Mezcal makes you magic

By Christmas Day, Shiloh had adjusted to the time zone, so at 6:30am, Andrew and Shiloh hit the empty streets to allow Emerson to sleep. They wandered for three hours before Emerson emerged, recharged, and ready for the day.

Coco picked us up from our hotel and kindly insisted we go first to his favorite spot to learn how textiles are made. Emerson was so attentive as the artisan explained their process. First, they gather the animal furs, then washing them with a natural soap, brush, spin, dye and weave. It’s simple enough to explain, and remarkable to see done. The artisan showed us how to find colors from the most unexpected places, like using pomegranate seeds to create green dye and the dried and crushed fungus that grows off a cactus to make purple.

By mid-day it was back to our regularly scheduled program: a mezcal tasting. Mezcal is made from agave plants that, depending on the type, can take between 7-15 years to grow. Some agave plants can be farmed, while others are more similar to truffles and can only be cultivated in the wild. In a wildly simplified explanation, the leaves are cut from the agave leaving a huge, heavy pineapple-like plant that is cooked beneath the ground in a fire for 7-10 days, then crushed by a giant rock pulled by a mule, then double distilled (single distillation could cause blindness), then, ta-da! Mezcal! Emerson was given a juice tasting to match our collection of mezcals. Andrew learned about the different mezcal varietals, and I learned that I really only like mezcal in cocktail form. In Oaxaca, mezcal is consumed daily because “Mezcal doesn’t make you drunk. It makes you magic.”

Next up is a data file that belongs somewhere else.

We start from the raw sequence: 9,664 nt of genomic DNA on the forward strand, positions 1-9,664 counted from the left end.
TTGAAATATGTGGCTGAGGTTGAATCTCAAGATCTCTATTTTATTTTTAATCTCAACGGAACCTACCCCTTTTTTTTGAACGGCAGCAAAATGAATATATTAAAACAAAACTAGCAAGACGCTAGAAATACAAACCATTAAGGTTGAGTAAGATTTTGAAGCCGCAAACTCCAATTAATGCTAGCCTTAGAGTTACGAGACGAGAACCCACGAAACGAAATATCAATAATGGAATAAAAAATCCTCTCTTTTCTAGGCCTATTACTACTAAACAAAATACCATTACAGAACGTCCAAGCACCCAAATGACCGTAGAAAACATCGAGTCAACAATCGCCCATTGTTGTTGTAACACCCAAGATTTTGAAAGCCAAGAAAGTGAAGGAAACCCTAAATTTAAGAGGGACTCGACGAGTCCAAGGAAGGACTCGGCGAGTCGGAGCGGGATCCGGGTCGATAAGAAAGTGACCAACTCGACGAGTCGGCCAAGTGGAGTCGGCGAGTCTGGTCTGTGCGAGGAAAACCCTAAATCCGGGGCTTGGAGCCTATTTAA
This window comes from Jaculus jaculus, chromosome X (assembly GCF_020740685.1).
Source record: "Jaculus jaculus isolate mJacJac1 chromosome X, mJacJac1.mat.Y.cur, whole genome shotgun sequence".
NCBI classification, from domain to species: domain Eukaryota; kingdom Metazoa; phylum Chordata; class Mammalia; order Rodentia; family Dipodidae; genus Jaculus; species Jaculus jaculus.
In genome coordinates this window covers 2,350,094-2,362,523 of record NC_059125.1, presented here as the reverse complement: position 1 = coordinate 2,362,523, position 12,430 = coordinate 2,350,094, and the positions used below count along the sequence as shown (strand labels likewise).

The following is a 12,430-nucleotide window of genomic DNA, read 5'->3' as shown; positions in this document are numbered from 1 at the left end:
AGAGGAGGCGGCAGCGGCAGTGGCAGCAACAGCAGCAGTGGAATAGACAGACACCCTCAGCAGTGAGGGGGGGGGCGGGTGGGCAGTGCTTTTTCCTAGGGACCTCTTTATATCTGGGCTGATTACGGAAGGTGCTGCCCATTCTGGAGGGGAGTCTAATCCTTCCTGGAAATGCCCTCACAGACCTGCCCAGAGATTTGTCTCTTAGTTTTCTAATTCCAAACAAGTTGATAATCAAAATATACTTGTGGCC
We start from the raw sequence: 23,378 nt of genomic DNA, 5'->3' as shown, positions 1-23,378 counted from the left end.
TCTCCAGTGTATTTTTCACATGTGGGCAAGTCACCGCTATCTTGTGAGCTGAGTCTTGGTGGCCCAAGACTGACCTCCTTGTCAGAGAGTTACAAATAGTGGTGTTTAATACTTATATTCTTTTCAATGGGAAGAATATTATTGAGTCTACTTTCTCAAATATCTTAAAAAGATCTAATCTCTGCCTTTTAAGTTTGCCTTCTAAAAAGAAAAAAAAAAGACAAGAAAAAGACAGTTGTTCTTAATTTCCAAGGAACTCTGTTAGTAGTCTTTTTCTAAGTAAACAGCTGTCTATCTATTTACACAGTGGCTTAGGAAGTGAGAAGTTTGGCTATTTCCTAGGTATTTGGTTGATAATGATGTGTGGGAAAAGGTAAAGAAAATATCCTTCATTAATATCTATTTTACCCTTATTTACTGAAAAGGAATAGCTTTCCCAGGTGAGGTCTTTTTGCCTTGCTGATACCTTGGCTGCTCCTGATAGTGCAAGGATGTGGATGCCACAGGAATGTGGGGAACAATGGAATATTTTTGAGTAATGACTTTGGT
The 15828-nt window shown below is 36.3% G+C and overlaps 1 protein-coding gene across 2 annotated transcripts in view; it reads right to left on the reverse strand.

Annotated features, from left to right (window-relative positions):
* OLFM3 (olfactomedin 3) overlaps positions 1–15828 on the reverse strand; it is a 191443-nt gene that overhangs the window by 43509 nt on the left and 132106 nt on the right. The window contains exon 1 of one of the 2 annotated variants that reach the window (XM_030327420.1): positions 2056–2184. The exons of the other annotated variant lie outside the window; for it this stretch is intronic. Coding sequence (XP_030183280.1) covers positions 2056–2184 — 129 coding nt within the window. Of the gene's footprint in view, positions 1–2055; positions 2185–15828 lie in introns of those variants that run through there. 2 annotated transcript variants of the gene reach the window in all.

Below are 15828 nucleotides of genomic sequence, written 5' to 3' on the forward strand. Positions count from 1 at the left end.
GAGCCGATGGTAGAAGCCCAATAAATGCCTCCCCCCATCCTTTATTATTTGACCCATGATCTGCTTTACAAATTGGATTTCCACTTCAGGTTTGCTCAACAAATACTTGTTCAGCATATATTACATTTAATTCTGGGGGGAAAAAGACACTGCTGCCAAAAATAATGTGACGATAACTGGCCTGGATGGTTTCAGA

On our way back to the hotel we stopped to see the widest tree in the world and the small town that prides itself on their tree.

At dinner that night, Emerson ate his pasta by the handful, explaining to Shiloh that he’d ordered his own food. Shiloh consumed his weight in octopus, and we all went to bed happy.